In the illustrated embodiment, the lifting mechanism includes a first support member pivotably coupled to the base and slidably coupled to the frame, a second support member pivotably coupled to the frame and slidably coupled to the base, and an actuator configured to move the first and second frame members to lift the frame relative to the base. The actuator includes at least one hydraulic cylinder. The illustrated bed also includes at least one air bladder located adjacent the at least one air fluidized section on the frame.
According to yet another aspect of the present invention, a bed includes a patient support surface having an air zone, a blower configured to supply air to the air zone, and a main heat exchanger coupled between the blower and the air zone. The main heat exchanger is configured to remove heat from air supplied by the blower to the air zone. The bed also includes an auxiliary heat exchanger coupled between the blower and the main heat exchanger.
In the illustrated embodiment, the auxiliary heat exchanger includes a body portion configured to define an air flow path and a plurality of heat exchange fins extending from the body portion. A first set of heat exchange fins extends outwardly from the body portion of the auxiliary heat exchanger, and a second set of heat exchange fins extends inwardly from the body portion into the air flow path. The body portion and the fins are illustratively made from a metal material.
In one illustrated embodiment, a housing surrounds the body portion of the auxiliary heat exchanger, and a fan is configured to blow air over the body portion. In another illustrated embodiment, at least one fan is coupled to the fins of the auxiliary heat exchanger to blow air over the outwardly extending fins. At least one fin is formed to include a mounting portion configured to receive a fastener to secure the fan directly to the heat exchanger.
A heater is located in an air flow passageway between the blower and the air zone of the bed. The bed further includes a controller coupled to the main heat exchanger, the auxiliary heat exchanger, and the heater to control the temperature of the air zone.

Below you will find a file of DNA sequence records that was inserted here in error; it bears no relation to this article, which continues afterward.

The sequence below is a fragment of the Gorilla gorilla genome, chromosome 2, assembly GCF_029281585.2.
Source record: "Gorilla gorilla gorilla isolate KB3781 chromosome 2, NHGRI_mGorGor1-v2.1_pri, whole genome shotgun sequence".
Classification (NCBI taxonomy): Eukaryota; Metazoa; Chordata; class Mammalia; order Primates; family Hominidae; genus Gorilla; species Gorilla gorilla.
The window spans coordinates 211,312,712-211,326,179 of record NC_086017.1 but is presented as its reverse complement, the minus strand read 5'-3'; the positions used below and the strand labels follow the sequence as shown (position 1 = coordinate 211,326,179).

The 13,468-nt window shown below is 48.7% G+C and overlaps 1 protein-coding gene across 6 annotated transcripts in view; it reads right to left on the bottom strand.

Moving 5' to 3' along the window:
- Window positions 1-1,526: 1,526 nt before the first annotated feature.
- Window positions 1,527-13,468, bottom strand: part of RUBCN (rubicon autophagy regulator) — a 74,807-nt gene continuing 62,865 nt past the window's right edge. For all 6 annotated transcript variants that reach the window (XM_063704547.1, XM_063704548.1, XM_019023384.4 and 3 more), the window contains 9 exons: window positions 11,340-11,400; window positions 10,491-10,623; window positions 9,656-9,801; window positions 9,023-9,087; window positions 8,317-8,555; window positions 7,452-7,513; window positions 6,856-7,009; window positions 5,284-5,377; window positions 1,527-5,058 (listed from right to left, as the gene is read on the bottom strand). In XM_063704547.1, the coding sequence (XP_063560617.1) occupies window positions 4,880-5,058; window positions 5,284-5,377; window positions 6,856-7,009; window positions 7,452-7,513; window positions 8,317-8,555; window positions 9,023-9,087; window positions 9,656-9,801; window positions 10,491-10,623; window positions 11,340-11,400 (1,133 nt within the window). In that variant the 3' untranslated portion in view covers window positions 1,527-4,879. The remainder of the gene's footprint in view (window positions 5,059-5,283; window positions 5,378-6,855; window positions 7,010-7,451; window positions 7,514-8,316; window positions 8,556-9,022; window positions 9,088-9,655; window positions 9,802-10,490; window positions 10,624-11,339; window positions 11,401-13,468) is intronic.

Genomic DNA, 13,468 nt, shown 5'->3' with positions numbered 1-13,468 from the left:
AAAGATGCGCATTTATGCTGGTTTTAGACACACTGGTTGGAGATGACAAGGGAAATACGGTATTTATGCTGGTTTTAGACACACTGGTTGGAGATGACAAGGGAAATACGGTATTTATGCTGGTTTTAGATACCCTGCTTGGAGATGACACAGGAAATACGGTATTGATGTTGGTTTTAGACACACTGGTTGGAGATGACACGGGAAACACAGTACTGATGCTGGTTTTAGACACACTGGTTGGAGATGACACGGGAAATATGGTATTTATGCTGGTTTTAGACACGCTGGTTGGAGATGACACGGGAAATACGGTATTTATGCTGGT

According to a further aspect of the present invention, a caster locking apparatus is provided for a caster that is rotatably mounted to a bed frame member by a support including a notched portion. The locking apparatus includes a housing coupled to the caster. The housing includes an interior region having a top opening located adjacent the notched portion of the support, and first and second notched portions spaced apart from the top opening. The first notched portion is located a first distance from the top opening of the housing, and the second notched portion is located a second distance from the top opening of the housing. The second distance is less than the first distance. The apparatus also includes a locking pin located within the interior region of the housing, a spring configured to bias the locking pin upwardly into the notched portion of the frame to prevent rotation of the caster relative to the frame member, and a stop coupled to the pin. The pin and stop are movable from a first position in which the stop is located within the first notched portion of the housing to compress the spring and remove the pin from the notched portion of the frame to permit rotation of the caster relative to the frame, and a second position in which the stop is located in the second notched portion of the housing to permit the spring to bias the pin upwardly into the notched portion of the frame and lock the caster relative to the frame member.